These womanizers know this cycle, and so they can exploit it over and over. Often, the woman does not recognize this cycle. Awareness comes too late—much like the way a live lobster is tossed into a pot of cold water and only realizes too late that the water is going to boil.
How can women recognize a partner who is a womanizer?
In the support groups I had with women who were with womanizers, they found the following suggestions helpful.
Start by payingattention to you and honoring your feelings and thoughts. Ask yourself the following questions:
Does he compliment women in front of me and tells me that is how I should look if I want to please him?
Is my partner always picking on me about my weight, cooking, handling of money, parenting, and the lack of order in our home—and then often comparing me to other women we know who are attractive and competent?
Does he make lewd or crude remarks about women he sees on television, on the street or in gathering with our friends?
Does he defend his sexual remarks about women in front of my children—and then defend it by saying that he is “teaching his son and daughter about life?’
Do I suspect that he is cheating on me because he comes home late, does not answer my calls or text messages?
Does he spend lots of time on the Internet—and does not want me to know or comment about it? And do I avoid asking him what he is doing?
Do I ignore what my friends are telling me about him and his behavior to me?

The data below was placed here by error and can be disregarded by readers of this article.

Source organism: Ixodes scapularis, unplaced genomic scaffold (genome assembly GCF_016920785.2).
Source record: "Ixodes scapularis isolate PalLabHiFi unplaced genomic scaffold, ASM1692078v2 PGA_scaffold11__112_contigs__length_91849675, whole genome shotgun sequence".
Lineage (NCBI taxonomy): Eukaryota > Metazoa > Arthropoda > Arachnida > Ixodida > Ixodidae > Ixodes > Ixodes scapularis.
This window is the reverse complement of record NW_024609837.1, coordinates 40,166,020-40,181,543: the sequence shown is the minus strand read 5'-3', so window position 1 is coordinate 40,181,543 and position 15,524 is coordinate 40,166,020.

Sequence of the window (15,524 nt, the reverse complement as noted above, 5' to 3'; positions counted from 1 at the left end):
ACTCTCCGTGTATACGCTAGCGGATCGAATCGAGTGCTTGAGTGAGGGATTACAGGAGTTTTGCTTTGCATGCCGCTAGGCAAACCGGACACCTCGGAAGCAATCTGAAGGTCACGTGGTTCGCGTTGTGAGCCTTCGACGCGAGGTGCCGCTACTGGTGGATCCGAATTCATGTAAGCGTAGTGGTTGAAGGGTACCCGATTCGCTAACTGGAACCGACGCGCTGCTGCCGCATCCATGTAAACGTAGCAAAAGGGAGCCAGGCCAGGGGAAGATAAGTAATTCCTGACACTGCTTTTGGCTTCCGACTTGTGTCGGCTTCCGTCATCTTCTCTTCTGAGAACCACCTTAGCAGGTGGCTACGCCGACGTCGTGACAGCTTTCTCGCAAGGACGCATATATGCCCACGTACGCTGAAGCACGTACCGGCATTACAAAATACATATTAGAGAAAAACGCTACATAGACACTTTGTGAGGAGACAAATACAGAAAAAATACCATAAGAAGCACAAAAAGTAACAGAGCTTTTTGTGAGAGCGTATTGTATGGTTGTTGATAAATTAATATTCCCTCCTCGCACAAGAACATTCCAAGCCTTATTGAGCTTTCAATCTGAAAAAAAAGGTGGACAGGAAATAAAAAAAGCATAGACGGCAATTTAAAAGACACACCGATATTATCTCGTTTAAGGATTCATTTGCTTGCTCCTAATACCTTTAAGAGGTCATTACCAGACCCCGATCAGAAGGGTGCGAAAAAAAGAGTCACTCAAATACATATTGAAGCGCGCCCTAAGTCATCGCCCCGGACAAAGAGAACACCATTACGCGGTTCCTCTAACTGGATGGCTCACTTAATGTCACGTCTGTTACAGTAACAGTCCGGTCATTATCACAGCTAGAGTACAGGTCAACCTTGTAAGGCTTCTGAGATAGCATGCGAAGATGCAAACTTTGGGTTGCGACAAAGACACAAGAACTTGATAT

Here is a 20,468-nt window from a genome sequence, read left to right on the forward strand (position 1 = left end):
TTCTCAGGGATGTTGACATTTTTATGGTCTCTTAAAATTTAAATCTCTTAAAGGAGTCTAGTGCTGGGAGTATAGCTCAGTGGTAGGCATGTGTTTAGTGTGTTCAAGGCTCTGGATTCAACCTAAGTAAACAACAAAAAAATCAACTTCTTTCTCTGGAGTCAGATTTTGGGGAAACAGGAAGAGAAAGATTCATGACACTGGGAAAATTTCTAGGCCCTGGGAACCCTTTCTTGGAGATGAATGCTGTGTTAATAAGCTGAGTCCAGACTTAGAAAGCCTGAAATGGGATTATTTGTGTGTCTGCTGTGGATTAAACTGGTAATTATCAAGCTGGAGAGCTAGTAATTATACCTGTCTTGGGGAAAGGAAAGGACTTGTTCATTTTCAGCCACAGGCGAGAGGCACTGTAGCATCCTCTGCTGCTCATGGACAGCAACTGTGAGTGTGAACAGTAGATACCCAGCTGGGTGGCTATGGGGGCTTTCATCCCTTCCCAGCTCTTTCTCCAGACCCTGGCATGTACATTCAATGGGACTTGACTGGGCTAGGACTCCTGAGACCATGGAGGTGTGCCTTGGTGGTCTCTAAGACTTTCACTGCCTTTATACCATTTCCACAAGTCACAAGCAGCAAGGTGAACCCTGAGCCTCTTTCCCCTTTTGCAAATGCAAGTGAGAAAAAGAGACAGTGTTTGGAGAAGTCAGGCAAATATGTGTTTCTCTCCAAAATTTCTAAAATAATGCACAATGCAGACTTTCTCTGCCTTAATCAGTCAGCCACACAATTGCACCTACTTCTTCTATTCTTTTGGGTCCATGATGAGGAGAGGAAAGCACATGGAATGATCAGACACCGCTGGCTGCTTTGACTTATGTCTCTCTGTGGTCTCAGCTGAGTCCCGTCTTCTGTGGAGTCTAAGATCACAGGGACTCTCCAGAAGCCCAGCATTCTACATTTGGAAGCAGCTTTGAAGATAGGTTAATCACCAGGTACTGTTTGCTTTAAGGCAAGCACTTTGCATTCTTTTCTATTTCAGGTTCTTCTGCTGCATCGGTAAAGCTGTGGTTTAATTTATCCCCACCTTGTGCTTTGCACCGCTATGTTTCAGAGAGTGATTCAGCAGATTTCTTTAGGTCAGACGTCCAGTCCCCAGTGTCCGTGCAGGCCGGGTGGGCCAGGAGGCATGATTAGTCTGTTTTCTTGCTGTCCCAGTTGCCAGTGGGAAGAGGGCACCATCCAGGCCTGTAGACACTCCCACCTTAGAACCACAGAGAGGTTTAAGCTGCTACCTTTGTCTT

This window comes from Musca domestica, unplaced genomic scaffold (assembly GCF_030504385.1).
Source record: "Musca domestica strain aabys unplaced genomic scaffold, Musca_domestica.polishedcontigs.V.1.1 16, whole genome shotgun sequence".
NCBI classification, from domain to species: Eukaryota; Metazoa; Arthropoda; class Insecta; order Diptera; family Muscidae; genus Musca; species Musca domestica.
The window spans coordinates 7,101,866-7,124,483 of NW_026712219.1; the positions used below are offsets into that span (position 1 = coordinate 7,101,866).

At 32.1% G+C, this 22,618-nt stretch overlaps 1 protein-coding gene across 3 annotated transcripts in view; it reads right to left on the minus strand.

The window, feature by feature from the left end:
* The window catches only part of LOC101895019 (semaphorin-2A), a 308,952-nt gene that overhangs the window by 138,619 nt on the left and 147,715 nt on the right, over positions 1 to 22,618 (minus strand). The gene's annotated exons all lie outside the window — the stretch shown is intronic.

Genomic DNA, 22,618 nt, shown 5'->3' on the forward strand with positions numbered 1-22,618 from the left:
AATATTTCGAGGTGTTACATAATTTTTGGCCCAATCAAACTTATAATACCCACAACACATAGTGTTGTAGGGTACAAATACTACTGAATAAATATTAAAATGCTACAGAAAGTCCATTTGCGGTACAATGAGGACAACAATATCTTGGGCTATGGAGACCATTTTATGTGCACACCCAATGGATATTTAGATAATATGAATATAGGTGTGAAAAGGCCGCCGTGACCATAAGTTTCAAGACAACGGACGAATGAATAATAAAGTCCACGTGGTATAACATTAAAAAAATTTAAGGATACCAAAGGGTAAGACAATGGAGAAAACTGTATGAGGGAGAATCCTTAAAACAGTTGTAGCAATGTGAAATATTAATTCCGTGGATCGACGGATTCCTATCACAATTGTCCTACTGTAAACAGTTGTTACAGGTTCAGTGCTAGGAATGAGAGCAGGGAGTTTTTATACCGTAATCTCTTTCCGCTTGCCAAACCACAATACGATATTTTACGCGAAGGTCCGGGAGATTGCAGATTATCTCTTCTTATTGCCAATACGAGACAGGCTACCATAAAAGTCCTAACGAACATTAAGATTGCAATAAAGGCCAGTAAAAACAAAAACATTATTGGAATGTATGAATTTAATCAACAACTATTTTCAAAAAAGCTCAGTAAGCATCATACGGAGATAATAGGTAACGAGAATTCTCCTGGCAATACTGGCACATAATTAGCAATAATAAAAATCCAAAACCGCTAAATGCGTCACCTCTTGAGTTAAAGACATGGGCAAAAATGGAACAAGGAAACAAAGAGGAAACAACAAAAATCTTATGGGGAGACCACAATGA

Does he not want to spend much time with my parents and other relatives?
Does he not tell me about office holiday parties that spouses and partners are invited?
What to do when you are in a relationship with a womanizer?
Check out how to deal with a womanizer when you are in a relationship with one:
1. Trust your gut
One way of how to win over a womanizer is to start by developing trust in your own reactions, observations, thoughts and feelings. Since one of the main blocks to detecting what is a womanizer is not trusting your judgment, the women in my workshops used these following suggestions. You can try all of them or choose the ones that you are most comfortable doing.
And you might discover your unique ways that boost your trust in yourself.
2. Keep a private diary about the incidents that upset you
One way to boost your awareness and self-esteem is to keep a private diary or just a list about the incidents that upset you. Do not keep this diary in your phone. Find a place where your partner could not easily find it. Some of the women, for instance, kept it in the laundry room behind the supplies. You don’t have to write long entries.
Your goals are to recognize and validate these incidents and your thoughts and feelings. For example, you can just jot down reminders to understand the psychological characteristics of a womanizer such as:
“Made lewd remark about how much he could please a woman we know”
“Picked on our daughter for being smart and telling her that men do not really like smart, career-oriented girls or women and that her job is watch her weight and learn about what men want sexually.”
3. Identify if someone around you has gone through this
Identify someone you trust in your life who has witnessed your partner’s reactions and ask this person how it made him or her feel.
4. Get in touch with online support group
Connect online with women’s groups about how to detect and deal with womanizers.
5. Gather information